Was it frightening to put this piece about a very private issue, into the public sphere?
Following the acceptance of my proposal by the acting arts editor at ABC Radio National he told me that he thought it would be a difficult program for me to make. Although at times confronting, while putting the program together I was totally focused on exposing this issue to the general public and thereby improving the quality of life for people with disabilities, enabling freedom for us with this issue in the public arena. This was the driving force and what I kept thinking of every time I encountered personally private elements. I did not find it frightening but rather exciting and a great sense of satisfaction. At the beginning of the program I had two choices: to remain very private and anonymous and not to disclose the very private aspects or to be very upfront and honest and tell all. I opted for the latter because I believe as a radio listener myself, that listeners respond much more positively and warmly to honesty.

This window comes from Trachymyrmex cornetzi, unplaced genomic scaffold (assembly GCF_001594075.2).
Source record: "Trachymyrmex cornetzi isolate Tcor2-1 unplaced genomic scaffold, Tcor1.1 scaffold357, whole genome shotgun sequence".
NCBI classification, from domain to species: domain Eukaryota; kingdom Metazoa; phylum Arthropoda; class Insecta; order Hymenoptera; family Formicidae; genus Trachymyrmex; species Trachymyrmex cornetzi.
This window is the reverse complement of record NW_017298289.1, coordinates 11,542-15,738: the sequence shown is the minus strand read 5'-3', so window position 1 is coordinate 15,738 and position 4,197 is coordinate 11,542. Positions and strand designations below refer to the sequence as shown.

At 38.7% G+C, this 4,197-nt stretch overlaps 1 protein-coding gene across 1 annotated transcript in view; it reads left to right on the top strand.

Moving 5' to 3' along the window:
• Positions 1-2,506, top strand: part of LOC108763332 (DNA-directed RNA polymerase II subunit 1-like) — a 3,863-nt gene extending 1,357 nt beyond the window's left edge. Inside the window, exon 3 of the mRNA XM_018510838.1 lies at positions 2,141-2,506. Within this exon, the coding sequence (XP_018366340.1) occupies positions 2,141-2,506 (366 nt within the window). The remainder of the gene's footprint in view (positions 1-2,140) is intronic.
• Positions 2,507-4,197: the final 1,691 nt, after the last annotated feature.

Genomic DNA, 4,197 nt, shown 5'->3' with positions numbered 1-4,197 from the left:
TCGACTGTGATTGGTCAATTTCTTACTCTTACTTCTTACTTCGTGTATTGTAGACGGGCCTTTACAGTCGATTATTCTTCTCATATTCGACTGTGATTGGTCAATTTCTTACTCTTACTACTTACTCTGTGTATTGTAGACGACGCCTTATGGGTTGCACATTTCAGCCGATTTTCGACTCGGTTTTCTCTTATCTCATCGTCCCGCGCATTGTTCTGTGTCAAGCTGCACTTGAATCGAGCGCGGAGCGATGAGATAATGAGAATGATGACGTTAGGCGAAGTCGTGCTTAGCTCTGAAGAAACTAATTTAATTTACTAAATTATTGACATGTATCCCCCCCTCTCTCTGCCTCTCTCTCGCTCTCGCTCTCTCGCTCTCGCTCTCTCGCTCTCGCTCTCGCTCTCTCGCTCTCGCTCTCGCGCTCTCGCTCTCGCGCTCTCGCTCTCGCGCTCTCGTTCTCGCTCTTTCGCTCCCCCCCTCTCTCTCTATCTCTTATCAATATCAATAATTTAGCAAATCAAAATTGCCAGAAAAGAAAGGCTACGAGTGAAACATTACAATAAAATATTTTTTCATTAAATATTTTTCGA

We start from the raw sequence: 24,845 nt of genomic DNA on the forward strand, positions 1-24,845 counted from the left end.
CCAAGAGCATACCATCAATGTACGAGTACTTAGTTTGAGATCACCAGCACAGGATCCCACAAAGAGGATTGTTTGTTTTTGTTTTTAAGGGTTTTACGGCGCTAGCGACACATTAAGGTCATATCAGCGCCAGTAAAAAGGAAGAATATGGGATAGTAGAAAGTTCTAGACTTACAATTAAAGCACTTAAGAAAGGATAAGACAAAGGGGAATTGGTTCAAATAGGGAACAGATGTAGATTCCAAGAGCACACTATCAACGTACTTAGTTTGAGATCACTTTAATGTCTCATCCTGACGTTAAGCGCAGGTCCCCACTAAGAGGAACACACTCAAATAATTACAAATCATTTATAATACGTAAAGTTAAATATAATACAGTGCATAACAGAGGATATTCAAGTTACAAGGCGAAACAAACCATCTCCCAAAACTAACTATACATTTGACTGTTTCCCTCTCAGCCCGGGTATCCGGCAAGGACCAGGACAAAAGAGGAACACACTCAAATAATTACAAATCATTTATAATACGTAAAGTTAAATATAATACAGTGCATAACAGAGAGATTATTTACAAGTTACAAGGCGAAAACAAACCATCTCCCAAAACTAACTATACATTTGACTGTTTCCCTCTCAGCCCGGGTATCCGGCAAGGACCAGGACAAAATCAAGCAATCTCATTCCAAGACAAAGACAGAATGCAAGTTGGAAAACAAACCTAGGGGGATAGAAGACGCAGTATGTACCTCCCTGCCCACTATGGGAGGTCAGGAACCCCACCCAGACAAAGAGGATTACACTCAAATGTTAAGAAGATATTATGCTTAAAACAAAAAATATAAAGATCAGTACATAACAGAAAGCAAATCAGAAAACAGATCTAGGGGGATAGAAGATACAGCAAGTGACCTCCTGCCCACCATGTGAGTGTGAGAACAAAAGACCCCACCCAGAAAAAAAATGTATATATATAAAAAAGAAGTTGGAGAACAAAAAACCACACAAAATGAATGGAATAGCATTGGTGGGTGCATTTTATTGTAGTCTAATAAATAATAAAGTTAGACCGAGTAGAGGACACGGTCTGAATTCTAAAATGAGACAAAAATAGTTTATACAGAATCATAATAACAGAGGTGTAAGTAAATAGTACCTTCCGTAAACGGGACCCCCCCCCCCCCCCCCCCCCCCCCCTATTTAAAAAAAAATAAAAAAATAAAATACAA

What was the hardest thing about producing this documentary?
The hardest thing was actually the practicality of making the program. Piecing together a large number of components which we laid out on the whiteboard in the production studio. Quite magically all the components fell into place. Music is very important to me and I believe in radio features and film it can be very powerful in helping tell the story and add texture to the narrative. I had actually worked out the music I wanted to use well before the final production stage. I could actually hear the program in my head. The music is often one of the hardest and most challenging considerations and is often not considered. In terms of my own story the most difficult thing was to decide how far to go for a Saturday afternoon audience across Australia. I decided to go all the way and have a warning about adult content in the introduction by the presenter. It was also a challenge to find a female with a disability who had seen a male sex worker. The executive producer Claudia Taranto was determined that the program needed this.